“Besides considering only wines made via methode champenoise, you can also look for the dosage. The higher the amount of added sugar, the sweeter the wine. Quality depends on taste. Look for 15g/per liter or less. We make some wines with high (sugar). After you have been drinking for a while, your palate gets more sophisticated, but sweet is still popular.”
Ferrer said Freixenet is coming out with a new wine that he is shepherding to market. Named Gran Cuvee Reserva under the Segura Viudas brand, it’s made with 15% Pinot/Chardonnay and contains only 5g/liter. “This is revolutionary for us,” he said. He said he’s excited that there is a shift toward more premium products. “More people are looking to up-trade on something a little more special.”
The Regulatory Commission is working on a special DOC for single vineyard, qualified cavas, according to Ferrer. Cava de Paraje Calisicado is a new DOC, extra premium, that comprises only 400 hectares out of 40,000 in the whole Cava DO. “One of Freixenet’s labels has already met these qualifications,” he said. “My family has been doing this for more than 100 years. And we have always made special bottles for ourselves,” so making extra premium wines is not new territory for them. “The entire wine category is expanding,” he said. “People already drinking are trading up and new people are coming in.”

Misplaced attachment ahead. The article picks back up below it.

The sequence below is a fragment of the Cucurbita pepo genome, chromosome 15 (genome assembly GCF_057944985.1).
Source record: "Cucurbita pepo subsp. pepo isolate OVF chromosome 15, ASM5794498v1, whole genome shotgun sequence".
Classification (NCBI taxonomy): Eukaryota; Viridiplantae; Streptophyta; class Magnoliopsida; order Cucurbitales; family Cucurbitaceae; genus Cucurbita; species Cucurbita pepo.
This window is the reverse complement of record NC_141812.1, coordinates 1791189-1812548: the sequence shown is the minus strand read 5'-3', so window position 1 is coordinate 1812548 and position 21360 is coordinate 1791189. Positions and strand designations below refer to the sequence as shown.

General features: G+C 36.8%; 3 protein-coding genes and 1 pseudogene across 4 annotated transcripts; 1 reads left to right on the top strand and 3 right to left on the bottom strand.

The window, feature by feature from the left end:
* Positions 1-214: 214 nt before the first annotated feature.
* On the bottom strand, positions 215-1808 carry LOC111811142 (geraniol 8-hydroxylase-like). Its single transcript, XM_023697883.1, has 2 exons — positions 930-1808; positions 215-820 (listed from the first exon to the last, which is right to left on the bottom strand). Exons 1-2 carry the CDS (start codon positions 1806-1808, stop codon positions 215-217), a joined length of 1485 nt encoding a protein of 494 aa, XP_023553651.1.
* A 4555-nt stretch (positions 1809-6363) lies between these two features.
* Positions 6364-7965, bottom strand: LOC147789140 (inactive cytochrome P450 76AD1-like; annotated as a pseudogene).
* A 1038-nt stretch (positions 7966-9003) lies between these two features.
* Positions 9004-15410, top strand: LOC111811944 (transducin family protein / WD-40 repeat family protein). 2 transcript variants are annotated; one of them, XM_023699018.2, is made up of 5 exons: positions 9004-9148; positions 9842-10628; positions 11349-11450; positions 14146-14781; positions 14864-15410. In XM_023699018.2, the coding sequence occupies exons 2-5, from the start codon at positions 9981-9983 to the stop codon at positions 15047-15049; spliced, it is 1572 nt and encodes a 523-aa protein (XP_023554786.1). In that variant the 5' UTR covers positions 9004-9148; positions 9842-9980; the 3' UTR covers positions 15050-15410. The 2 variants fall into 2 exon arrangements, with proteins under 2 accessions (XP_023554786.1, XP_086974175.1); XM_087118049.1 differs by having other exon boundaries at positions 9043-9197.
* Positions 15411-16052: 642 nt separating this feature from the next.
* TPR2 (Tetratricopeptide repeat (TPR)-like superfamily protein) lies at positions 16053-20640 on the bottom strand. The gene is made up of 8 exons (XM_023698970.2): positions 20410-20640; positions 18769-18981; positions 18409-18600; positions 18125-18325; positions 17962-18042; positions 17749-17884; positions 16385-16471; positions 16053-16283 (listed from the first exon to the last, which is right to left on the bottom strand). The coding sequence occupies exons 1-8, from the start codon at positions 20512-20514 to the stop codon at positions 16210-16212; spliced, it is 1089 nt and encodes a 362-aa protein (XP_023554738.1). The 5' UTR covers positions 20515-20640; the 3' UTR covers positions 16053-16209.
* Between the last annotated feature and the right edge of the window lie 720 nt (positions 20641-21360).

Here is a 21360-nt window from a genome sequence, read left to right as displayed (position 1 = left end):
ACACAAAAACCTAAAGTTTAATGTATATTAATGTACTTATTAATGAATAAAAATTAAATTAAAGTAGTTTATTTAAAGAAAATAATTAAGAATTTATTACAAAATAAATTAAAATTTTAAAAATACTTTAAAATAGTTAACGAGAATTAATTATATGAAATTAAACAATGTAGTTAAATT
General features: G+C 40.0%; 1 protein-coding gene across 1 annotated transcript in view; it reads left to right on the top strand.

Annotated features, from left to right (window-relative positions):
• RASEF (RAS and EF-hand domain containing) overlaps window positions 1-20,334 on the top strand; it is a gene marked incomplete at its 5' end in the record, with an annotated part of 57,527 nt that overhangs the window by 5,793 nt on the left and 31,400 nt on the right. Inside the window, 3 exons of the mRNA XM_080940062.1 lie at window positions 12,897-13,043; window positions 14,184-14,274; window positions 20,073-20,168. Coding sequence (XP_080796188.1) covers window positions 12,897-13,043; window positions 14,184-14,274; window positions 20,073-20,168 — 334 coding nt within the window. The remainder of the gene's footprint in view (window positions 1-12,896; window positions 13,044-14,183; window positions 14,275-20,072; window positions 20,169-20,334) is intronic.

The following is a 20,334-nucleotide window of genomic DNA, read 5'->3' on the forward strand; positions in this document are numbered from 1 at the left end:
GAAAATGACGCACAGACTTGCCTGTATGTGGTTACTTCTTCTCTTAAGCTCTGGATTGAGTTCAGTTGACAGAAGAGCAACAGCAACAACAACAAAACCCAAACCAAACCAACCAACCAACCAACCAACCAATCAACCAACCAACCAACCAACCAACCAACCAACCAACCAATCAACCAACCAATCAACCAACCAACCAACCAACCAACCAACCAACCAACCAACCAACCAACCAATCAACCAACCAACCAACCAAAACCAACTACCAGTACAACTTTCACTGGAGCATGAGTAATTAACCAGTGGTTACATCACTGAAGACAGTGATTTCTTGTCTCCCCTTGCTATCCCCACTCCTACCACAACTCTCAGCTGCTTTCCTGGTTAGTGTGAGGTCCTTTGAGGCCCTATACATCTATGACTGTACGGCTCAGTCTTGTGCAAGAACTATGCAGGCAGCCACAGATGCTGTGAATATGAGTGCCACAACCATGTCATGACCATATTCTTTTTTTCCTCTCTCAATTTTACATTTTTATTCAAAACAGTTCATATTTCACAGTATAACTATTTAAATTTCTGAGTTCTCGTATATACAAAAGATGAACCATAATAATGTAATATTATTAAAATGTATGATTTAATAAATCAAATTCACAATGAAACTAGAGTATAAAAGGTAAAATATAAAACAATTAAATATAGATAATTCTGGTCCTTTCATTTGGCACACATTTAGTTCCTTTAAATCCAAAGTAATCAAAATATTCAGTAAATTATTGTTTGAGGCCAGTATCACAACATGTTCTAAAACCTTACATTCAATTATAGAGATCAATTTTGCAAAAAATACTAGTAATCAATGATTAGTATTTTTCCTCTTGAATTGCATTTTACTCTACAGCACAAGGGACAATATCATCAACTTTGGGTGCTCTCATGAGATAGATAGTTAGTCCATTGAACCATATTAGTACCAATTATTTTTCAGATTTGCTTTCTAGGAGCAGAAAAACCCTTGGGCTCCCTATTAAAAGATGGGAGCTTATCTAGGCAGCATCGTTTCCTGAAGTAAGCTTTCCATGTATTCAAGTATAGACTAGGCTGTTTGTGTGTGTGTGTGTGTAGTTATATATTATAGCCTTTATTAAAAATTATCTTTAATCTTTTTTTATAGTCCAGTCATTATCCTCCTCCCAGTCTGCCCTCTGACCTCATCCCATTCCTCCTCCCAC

What’s one characteristic specific to higher quality wines?
“One thing that distinguishes more expensive bottles is that they do hold up and age better than the more affordable wines. We are importing 20 cases of an extraordinary Australian Cabernet—a fine wine for people who are real connoisseurs.” The brand, Katnook, is a premier wine from the vineyards around the town of Coonawarra in the Limestone Coast zone of South Australia. Katnook Estate has been producing wines there since 1896; today they craft these exceptional Cabernets from vines growing in the ideal climate conditions of the “terra rossa” soil of the region.
P.S. In case you’ve ever wondered about the correct way to pronounce Freixenet, the official word is “fresh-a-net” with the accent on the last syllable. Fourth of July is a(nother) perfect time to enjoy sparkling wine, so go for it. Happy Independence Day, America.